first_img Previous articlePrevented free passage of patrol carNext articleLocal Government set to purchase opera site admin Linkedin Print WhatsApp Facebook Twittercenter_img Email “Huge over-reliance on the frozen food cabinet.”CALLS have been made by the Limerick branch of the St Vincent de Paul Society to put cookery classes back on the menu for schoolchildren.A recent report on food choices and income levels showed that low-income households are resorting to cheap fast food and that 15 per cent of the population is suffering from food poverty.Sign up for the weekly Limerick Post newsletter Sign Up The Limerick branch of the St Vincent de Paul charity has seen firsthand the link in the city between poverty and dietary deficiency.“There’s a huge over-reliance on the frozen food cabinet,” said Michael Murphy, regional president of the Society.“What the volunteers are hearing from people they visit, is that they are price driven and nutrition is not a consideration. Instant meals are a priority and nutritional value is way down the list of priorities,” he told the Limerick Post.“People are trying to feed a family and they are buying cheap, white sliced bread rather than nutritious wholegrain. Also people are not in a position to take advantage of economies of scale and buy bulk.“Who buys a 10kg bag of spuds anymore? Because the real problem is that while our parents’ generation had the skills to turn cheap ingredients into nourishing meals, people just don’t have those basic cooking skills anymore”.Mr Murphy is calling on the Department of Education to ensure that all schools offer basic home economics classes.Schools can choose which subjects they want to offer and many do not offer home economics. It’s also feared that with the reform of the Junior Cert announced last week and students being limited to eight subjects, cooking may fall to more academic subjects.“Home economics is not taught in all schools any more. It needs to be taught to boys and girls if there is to be a change and we are to get people, particularly people on a limited income, away from fast food and back to cooking,” he said.The North/South body Safefood found that people living on or below the poverty line are not sufficiently engaged by the current general focus on healthy eating to move to better food habits.“For the most, the priority was to put food on the table and the nutritional content of the food did not come into question,” the report states. Advertisement NewsLocal NewsEradicate food poverty with cookery classes – V de PBy admin – November 19, 2011 539 last_img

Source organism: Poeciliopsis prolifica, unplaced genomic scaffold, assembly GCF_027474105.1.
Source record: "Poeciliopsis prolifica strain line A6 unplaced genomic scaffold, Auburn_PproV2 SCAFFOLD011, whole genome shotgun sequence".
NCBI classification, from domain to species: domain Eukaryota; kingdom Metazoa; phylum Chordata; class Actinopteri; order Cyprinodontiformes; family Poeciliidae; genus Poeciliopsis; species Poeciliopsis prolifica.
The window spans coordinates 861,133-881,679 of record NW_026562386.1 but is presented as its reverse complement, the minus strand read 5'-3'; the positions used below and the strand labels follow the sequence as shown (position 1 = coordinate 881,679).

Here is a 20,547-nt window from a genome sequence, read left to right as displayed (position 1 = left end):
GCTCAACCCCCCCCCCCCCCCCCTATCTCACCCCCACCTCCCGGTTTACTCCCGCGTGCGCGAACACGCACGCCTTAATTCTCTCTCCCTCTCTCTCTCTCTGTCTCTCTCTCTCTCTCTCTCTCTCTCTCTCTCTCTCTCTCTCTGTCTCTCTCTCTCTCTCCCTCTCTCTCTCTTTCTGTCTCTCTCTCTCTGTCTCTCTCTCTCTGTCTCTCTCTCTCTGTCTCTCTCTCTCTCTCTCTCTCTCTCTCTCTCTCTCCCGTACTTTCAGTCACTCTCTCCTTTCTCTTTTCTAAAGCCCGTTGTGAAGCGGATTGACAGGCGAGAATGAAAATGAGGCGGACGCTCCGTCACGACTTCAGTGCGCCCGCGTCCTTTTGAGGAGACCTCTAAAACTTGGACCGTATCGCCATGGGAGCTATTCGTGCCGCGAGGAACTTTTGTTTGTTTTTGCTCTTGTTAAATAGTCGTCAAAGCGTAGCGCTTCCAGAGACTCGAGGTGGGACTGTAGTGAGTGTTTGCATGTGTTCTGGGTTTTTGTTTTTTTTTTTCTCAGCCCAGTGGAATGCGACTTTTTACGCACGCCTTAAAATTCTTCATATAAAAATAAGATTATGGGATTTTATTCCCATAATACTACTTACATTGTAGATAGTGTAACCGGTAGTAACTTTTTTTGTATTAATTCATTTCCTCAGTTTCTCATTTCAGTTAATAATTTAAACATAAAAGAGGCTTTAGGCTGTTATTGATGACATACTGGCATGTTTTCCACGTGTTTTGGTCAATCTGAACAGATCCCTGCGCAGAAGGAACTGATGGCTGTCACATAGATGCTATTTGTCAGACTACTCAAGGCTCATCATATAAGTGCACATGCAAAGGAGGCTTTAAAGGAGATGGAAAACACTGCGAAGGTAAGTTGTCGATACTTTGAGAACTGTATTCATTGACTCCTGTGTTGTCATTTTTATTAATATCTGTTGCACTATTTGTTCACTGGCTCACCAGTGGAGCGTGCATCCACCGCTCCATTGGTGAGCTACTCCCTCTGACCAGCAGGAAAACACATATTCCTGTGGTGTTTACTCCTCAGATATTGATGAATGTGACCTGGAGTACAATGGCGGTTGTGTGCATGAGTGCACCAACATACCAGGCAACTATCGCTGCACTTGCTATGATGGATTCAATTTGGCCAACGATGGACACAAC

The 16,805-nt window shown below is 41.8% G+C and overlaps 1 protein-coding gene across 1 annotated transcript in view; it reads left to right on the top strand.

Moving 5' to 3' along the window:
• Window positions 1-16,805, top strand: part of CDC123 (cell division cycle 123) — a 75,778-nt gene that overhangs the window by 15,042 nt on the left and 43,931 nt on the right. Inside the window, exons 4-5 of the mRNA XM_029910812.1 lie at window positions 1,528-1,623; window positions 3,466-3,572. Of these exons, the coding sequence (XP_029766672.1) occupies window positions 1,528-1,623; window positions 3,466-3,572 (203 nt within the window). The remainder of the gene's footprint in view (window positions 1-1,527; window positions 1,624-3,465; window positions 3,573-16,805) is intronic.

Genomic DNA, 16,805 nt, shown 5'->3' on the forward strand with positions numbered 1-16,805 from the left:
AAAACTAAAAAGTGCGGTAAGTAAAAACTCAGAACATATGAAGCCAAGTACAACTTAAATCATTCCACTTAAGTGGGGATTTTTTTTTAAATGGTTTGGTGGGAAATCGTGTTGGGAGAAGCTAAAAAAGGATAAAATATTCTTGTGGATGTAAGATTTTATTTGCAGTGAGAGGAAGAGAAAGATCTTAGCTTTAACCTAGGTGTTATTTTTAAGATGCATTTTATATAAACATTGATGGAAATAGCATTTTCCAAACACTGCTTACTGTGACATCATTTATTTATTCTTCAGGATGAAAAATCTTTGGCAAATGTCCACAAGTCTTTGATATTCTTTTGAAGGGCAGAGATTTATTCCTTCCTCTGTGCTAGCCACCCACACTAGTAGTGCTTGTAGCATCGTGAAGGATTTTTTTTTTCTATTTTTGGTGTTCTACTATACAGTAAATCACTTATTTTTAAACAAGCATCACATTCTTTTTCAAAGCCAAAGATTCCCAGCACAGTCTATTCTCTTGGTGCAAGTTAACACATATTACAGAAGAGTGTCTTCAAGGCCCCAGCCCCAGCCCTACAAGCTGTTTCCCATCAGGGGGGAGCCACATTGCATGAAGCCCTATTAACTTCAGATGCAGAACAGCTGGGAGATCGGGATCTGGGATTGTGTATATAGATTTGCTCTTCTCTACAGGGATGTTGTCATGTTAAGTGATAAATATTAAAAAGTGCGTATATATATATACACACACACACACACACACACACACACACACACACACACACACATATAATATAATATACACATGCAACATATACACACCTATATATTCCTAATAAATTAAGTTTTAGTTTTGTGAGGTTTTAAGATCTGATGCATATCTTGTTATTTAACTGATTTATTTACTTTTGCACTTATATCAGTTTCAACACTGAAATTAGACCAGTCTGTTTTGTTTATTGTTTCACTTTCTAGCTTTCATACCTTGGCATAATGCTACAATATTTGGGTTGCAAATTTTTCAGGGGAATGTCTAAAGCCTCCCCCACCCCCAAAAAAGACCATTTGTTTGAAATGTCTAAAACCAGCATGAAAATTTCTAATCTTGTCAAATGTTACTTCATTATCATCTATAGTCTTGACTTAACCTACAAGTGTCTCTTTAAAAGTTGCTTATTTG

Leave a Reply

Your email address will not be published. Required fields are marked *